“The more time we spend lingering over a post […] the more likely we might be curious for more of the same.”

9 key takeaways from the Reuters Institute Digital News Report 2015

The Media Briefing | Damian Radcliffe | June 16     (7 min read)
Average weekly usage has grown from 37% to 46%, and mobile devices may well overtake desktop in 2016 as the most important device for online news consumption.

How publishers try to build mobile-first cultures

Digiday | Ricardo Bilton | June 16     (3 min read)
Publishers are ginning up new ways to infuse mobile-first thinking into their content-creation strategies and overall organizations.

When a reader helps you write a social headline

Sarah | Sarah Marshall | June 14     (1 min read)
“Ever struggled to find a concise way to tweet or share a story on Facebook? Here’s a tip: use the power of the audience.”

What I’ve learned during my first year in publishing

Medium | Matt Karolian | June 13    (4 min read)
“Think about where your reader will find your story. Think about where readers will share your story. Think about what apps are on the home screen of your readers’ phones.”

The most recent Chartbeat webinar focused (loosely perhaps) on some of the larger trends in digital publishing industry and what we can expect in 2015. An excellent discussion was had, with digital prophets Justin Bank of the New York Times and Jonathan Goldner of MTV traversing topics such as emerging mobile strategies, video strategies, personalization and the future of paid content.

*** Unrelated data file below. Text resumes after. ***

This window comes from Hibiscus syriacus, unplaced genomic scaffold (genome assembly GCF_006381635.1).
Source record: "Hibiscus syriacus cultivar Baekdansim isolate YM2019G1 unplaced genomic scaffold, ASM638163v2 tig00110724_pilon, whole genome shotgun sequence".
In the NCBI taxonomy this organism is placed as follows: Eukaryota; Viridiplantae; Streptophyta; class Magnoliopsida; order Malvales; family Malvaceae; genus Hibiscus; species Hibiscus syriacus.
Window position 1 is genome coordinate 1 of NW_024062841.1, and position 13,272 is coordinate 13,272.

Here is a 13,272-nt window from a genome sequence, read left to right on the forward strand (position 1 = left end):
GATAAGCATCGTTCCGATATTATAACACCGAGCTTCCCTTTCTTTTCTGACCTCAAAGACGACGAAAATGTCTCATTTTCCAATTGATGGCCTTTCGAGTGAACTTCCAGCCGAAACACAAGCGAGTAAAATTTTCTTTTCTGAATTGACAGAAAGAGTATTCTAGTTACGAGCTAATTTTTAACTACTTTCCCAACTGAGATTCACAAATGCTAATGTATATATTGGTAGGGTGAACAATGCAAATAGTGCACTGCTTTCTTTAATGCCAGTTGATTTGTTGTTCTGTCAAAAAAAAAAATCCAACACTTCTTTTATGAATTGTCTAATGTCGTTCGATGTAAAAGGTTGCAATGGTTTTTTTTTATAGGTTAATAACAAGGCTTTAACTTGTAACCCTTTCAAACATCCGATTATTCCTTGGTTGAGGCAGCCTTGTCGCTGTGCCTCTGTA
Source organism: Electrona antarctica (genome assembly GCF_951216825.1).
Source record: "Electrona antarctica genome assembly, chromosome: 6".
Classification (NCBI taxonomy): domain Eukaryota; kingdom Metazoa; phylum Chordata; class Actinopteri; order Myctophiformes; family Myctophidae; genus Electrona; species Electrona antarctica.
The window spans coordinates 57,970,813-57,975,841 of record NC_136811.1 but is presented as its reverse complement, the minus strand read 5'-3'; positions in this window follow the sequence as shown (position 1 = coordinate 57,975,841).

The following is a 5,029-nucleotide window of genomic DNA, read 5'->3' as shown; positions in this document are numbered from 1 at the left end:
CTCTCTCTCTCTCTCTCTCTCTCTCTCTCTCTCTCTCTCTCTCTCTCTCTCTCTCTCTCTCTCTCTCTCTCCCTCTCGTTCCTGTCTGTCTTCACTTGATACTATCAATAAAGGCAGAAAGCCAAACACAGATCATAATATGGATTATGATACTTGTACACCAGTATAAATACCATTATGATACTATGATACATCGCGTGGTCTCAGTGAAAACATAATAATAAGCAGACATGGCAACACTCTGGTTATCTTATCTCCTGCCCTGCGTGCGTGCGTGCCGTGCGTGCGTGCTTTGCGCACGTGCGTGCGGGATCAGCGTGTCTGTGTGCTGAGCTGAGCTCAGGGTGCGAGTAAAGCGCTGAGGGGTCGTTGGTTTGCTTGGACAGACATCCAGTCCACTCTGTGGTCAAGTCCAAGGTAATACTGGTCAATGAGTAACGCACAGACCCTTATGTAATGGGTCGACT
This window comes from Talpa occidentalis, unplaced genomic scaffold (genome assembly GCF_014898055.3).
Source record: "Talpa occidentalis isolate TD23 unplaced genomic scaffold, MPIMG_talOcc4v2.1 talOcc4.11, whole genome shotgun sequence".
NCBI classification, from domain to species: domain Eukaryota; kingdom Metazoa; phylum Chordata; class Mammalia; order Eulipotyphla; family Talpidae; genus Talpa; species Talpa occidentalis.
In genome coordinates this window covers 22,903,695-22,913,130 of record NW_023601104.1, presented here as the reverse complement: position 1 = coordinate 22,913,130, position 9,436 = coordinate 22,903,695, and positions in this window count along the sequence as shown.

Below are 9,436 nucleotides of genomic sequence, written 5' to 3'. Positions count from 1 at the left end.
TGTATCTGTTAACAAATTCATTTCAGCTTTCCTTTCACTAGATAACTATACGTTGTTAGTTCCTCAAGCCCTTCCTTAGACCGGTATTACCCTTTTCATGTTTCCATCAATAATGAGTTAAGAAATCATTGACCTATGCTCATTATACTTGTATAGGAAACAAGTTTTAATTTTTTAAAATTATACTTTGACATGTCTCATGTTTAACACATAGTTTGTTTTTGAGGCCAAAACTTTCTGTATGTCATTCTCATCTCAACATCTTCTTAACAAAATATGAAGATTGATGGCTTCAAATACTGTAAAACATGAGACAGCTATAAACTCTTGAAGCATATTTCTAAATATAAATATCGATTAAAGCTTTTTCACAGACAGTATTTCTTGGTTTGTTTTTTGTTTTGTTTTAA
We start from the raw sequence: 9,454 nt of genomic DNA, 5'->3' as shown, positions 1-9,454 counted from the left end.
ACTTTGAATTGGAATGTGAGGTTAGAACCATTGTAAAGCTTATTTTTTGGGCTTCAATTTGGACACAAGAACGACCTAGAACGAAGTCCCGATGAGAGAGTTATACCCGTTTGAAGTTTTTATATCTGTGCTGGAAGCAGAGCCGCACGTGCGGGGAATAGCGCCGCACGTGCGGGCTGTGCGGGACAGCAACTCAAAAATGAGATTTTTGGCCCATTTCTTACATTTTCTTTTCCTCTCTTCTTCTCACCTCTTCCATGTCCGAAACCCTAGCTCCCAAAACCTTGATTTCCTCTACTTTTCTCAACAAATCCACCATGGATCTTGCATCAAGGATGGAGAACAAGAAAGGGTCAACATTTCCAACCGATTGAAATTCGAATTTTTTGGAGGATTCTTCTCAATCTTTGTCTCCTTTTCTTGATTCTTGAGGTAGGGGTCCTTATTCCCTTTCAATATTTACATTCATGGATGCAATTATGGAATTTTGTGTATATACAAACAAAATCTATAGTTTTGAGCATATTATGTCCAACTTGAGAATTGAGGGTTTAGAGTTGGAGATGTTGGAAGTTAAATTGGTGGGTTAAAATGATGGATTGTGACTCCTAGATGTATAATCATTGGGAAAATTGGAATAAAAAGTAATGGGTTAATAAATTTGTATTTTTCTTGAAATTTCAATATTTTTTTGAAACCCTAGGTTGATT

Take a listen to the full discussion here.

Want the skinny, but don’t have time to tune in for the whole thing? Well, you’re in luck. Below is my TL;DR (sort of) take.

Some highlights from the discussion:

Adam: Responsive design was a big deal in 2014. Is it going to be a big deal in 2015?

Jonathan: I think it’s a big deal to users that when they click the link it works. If it gonks or takes 42 min to load or isn’t available in my region, then I have a bad experience. We wouldn’t go to a movie theatre and—if the film was out of focus—respond with ‘welp, they tried’. Consumers just expect things to work and it’s no longer acceptable for things not to.

Adam: But is it enough? Responsive doesn’t seem to fully exploit the mobile platform. Shouldn’t organizations be trying to create a purpose-built mobile experience?